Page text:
Not Fade Away (2012) Directed by David Chase. Starring: John Magaro, Jack Huston and Will Brill. IMDB says: “Set in suburban New Jersey the 1960s, a group of friends form a rock band and try to make it big.”
“You look like you just got off the boat!”
Not Fade Away is not a bad film, it just misses its mark. It misses its mark because it’s able to craft a coming of age tale about a character, and several side characters, that you just don’t care enough about. The story is about a boy, Douglas, who starts a band with his friends during the 1960’s. His passion for music causes him to skip/drop-out of college and continue his education through his music. But drama unfolds when the band hits rough patches and when Doug vies for the affections of a girl; Grace. The relationship he has with his family doesn’t make matters easier as he grows up and decides what he really wants out of life. Now, if you’ve ever been in a band or tried to win the affections of a girl through your band, or maybe you’re one of our older readers who lived through the 60’s and 70’s as a teen, than maybe you’ll find these characters and their decisions relatable. For me, the emotional investment wasn’t there so when it was time for the dramatic side of things, nothing moved me.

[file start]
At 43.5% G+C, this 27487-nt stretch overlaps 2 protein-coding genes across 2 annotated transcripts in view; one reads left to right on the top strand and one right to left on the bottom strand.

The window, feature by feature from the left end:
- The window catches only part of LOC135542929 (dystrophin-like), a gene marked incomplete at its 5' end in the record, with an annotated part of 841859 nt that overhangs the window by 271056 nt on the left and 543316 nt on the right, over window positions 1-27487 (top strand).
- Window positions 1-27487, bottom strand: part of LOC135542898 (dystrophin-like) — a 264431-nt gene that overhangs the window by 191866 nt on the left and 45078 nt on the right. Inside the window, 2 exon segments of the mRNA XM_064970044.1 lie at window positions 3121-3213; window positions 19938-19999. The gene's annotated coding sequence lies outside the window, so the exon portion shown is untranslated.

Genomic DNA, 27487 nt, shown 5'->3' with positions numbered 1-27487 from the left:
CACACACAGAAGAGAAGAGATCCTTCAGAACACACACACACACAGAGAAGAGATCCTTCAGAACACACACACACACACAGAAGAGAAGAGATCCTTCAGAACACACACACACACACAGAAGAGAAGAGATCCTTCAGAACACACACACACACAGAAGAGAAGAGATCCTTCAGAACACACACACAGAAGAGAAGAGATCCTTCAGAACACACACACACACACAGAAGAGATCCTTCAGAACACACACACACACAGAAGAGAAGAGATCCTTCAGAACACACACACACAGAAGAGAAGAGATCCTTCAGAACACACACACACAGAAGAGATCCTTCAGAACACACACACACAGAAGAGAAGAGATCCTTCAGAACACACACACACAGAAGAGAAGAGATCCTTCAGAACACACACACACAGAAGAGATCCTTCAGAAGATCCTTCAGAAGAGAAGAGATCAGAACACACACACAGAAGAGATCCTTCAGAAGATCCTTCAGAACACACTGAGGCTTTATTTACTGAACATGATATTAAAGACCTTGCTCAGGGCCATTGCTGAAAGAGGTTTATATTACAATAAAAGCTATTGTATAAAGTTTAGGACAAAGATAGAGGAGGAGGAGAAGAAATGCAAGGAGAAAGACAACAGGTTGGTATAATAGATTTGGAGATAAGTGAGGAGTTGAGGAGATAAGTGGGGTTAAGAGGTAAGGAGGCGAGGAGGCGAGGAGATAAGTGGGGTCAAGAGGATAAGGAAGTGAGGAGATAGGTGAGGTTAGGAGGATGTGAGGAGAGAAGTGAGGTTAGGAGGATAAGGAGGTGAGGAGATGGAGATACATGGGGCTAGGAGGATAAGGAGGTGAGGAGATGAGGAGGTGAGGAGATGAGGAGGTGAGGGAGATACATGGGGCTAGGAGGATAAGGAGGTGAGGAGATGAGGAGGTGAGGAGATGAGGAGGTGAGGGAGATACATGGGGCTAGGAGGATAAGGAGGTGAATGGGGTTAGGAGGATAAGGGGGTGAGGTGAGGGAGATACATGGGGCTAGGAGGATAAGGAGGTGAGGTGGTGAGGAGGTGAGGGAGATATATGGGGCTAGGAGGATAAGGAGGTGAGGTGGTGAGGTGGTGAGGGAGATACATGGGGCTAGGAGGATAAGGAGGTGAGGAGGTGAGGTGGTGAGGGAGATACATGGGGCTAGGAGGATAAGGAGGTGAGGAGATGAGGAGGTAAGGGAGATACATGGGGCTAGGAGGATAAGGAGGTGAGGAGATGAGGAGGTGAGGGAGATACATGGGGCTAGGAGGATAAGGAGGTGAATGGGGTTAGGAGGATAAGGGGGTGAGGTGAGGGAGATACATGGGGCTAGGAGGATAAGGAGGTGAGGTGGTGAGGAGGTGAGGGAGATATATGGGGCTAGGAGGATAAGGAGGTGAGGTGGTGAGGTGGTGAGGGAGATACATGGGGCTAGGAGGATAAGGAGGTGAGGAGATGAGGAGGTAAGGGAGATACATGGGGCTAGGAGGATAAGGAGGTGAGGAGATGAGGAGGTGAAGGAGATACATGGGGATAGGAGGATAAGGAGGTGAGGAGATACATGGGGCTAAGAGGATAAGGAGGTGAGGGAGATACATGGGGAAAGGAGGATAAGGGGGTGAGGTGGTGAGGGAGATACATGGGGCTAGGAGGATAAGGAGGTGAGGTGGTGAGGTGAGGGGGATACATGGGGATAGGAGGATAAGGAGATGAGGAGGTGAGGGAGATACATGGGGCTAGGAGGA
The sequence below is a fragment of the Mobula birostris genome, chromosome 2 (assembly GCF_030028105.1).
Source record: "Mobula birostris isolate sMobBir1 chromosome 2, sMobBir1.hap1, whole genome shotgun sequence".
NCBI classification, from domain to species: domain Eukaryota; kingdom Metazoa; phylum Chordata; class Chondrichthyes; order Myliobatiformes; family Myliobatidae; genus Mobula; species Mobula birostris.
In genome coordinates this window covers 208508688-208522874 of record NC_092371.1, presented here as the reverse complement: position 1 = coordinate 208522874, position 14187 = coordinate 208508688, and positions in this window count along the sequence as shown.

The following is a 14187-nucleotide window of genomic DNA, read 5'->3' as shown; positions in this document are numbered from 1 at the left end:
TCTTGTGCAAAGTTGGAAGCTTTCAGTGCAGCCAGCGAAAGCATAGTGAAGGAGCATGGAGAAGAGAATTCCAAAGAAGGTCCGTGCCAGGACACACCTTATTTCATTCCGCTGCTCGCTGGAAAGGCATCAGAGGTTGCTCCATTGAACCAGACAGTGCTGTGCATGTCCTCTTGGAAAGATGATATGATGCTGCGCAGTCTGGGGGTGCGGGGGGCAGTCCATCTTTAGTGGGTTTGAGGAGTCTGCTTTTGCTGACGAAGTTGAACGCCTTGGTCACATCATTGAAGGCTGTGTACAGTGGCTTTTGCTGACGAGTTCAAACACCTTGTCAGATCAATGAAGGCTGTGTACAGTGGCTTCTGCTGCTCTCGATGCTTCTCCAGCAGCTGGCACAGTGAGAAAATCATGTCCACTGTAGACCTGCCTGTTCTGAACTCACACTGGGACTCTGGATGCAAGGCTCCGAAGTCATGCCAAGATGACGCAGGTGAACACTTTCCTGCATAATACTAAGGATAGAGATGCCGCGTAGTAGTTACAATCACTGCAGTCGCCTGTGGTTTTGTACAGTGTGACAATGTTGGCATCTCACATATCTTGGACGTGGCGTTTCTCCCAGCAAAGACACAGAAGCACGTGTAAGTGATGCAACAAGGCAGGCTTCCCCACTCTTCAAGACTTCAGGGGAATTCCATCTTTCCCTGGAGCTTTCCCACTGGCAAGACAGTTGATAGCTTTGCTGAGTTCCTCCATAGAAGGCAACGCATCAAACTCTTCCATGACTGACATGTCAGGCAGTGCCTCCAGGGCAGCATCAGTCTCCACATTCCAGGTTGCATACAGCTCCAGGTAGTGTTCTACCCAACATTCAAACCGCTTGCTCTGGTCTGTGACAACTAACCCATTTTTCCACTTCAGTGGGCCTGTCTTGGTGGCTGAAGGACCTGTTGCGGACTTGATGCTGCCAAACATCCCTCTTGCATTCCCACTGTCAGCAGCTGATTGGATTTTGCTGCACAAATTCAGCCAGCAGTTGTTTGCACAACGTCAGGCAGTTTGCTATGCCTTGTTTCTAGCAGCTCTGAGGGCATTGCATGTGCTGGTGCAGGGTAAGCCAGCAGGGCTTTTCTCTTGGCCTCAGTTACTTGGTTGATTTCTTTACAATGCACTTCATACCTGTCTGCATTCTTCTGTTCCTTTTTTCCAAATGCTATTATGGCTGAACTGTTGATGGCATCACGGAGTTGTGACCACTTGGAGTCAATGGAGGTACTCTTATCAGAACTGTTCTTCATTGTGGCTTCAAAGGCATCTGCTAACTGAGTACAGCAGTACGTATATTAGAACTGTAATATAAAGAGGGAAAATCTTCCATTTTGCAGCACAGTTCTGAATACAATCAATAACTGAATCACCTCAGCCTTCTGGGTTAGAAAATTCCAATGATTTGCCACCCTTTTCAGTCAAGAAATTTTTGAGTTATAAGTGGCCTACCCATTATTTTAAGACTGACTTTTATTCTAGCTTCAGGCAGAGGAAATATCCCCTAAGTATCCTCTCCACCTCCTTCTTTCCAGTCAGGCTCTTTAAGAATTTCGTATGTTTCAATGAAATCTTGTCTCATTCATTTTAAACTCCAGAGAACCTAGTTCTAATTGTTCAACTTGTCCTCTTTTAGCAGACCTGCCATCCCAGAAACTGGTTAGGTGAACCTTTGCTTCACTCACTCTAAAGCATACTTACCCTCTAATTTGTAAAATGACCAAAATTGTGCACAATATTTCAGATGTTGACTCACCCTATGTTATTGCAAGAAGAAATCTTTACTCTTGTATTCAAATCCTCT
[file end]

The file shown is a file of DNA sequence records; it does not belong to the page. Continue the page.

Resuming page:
I’ll blame it on the writing before I blame it on the acting. The cast, and their performances, are pretty solid, especially coming from James Gandolfini (Doug’s father), John Magaro (Douglas), Bella Heathcote (Grace), and an almost unrecognizable Jack Huston (Eugene) who is quickly becoming one of my favorite actors. The film looked great, most of it was set in suburban Jersey, and was able to capture the feel of the 60’s pretty well through its soundtrack (lot of blues and Rolling Stones), 60’s magazines and television programs, and it’s overall feel. Most 60’s films are either cramming “free love” down your throat, the Civil Rights Movement, the Vietnam War, the Kennedy Assassination, or the evolution of the arts. Now while this film has a heavy focus on the musical and artistic side of things, it doesn’t get too preachy when it comes to the idea of “Free Love” and the Summer of 69, the Civil Rights Movement, or even the Vietnam War. They’re not used as plot devices to add or take something away from the story, they’re merely conversational pieces used to move minor exposition along or just to remind you, “Hey! It’s the 60’s! Cool huh?” and I really appreciated that because, in my eyes, when a film gets too nostalgic, it can drown the film out leaving you with a bad taste. The film never gets too predictable as writer/director David Chase keeps it feeling fresh and new, but unfortunately, the story and dialogue feel off balance at times. I wouldn’t rush to theaters to see the film, but it is a solid rental or VOD when it’s released.